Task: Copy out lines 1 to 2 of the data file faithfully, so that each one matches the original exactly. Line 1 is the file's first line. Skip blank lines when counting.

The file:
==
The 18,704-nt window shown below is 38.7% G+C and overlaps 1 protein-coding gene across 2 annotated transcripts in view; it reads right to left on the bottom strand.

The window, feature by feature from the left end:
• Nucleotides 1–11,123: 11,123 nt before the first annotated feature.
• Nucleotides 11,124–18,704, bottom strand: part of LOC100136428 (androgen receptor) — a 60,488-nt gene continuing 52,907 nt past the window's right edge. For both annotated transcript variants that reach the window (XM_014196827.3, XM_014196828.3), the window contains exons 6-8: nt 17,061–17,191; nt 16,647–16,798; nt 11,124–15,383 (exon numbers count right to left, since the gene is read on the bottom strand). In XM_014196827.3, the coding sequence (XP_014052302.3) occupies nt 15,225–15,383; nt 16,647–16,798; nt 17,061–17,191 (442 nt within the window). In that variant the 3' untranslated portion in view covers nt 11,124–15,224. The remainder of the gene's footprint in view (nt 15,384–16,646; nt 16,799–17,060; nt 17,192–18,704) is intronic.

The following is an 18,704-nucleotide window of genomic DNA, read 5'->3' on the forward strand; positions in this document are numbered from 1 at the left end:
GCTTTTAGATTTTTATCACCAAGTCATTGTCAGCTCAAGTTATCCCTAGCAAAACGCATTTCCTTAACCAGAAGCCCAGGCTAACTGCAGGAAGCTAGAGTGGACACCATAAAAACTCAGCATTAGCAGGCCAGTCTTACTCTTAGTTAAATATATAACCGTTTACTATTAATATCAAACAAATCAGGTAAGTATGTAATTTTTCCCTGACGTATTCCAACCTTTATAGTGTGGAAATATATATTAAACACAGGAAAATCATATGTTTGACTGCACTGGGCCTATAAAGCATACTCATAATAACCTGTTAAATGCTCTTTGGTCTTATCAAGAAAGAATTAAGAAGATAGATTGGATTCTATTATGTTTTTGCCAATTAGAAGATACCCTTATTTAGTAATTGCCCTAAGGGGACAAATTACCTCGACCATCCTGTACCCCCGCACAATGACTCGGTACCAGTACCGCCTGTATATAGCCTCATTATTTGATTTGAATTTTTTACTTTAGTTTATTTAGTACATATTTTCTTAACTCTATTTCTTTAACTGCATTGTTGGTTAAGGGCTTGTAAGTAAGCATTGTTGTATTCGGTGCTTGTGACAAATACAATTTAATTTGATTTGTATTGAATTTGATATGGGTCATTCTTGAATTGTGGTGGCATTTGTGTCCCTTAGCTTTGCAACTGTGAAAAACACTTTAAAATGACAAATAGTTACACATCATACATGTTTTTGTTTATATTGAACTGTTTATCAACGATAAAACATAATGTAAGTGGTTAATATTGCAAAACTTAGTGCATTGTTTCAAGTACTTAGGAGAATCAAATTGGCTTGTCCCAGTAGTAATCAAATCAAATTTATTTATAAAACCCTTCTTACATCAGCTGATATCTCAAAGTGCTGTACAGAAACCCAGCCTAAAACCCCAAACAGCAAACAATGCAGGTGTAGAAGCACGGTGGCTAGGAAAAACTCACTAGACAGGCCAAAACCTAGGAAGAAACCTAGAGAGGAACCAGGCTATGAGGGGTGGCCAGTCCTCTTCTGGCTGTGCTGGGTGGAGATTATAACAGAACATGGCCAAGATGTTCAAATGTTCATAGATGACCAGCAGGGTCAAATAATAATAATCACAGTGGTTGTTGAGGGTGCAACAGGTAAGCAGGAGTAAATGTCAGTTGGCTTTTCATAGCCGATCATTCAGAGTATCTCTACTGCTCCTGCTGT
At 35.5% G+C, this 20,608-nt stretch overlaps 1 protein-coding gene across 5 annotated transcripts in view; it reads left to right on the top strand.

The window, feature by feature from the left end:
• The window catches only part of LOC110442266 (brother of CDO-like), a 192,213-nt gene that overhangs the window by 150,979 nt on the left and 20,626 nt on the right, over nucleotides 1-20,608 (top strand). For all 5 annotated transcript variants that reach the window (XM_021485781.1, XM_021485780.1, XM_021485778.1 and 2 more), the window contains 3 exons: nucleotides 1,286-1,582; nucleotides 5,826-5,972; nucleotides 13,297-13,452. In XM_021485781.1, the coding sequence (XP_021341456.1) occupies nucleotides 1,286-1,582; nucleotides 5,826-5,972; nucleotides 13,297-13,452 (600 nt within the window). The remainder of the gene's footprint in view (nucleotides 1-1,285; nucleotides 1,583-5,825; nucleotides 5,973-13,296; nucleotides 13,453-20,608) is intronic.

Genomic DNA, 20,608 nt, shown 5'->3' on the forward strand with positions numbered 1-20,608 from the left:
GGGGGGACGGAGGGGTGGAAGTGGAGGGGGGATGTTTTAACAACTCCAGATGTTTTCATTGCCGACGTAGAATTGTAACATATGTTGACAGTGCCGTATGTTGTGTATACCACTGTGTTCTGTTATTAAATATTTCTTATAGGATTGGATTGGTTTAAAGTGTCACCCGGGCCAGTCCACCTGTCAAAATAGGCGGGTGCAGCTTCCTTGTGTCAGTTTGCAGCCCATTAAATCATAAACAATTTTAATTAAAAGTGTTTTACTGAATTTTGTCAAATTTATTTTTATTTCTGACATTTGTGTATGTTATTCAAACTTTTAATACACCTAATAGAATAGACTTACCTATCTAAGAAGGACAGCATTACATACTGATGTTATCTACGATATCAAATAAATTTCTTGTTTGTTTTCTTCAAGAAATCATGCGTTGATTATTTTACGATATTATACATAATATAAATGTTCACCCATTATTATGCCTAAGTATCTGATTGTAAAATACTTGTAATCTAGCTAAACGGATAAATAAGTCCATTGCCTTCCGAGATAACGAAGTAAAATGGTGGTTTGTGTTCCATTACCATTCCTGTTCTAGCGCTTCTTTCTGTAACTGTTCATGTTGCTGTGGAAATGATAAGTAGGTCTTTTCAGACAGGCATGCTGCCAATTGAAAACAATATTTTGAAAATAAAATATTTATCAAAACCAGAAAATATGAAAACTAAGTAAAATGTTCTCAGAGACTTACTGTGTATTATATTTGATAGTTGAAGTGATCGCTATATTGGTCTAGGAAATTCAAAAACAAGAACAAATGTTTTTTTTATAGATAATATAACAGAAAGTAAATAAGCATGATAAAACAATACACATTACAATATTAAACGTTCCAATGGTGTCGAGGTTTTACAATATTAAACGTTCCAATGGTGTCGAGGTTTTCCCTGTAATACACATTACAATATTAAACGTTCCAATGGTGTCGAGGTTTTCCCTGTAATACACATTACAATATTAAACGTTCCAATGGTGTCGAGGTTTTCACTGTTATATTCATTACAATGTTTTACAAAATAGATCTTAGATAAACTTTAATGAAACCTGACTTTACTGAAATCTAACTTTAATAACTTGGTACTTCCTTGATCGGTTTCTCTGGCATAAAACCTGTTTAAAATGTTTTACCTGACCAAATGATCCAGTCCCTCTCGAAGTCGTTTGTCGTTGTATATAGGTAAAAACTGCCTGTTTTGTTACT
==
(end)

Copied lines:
The 18,704-nt window shown below is 38.7% G+C and overlaps 1 protein-coding gene across 2 annotated transcripts in view; it reads right to left on the bottom strand.

The window, feature by feature from the left end: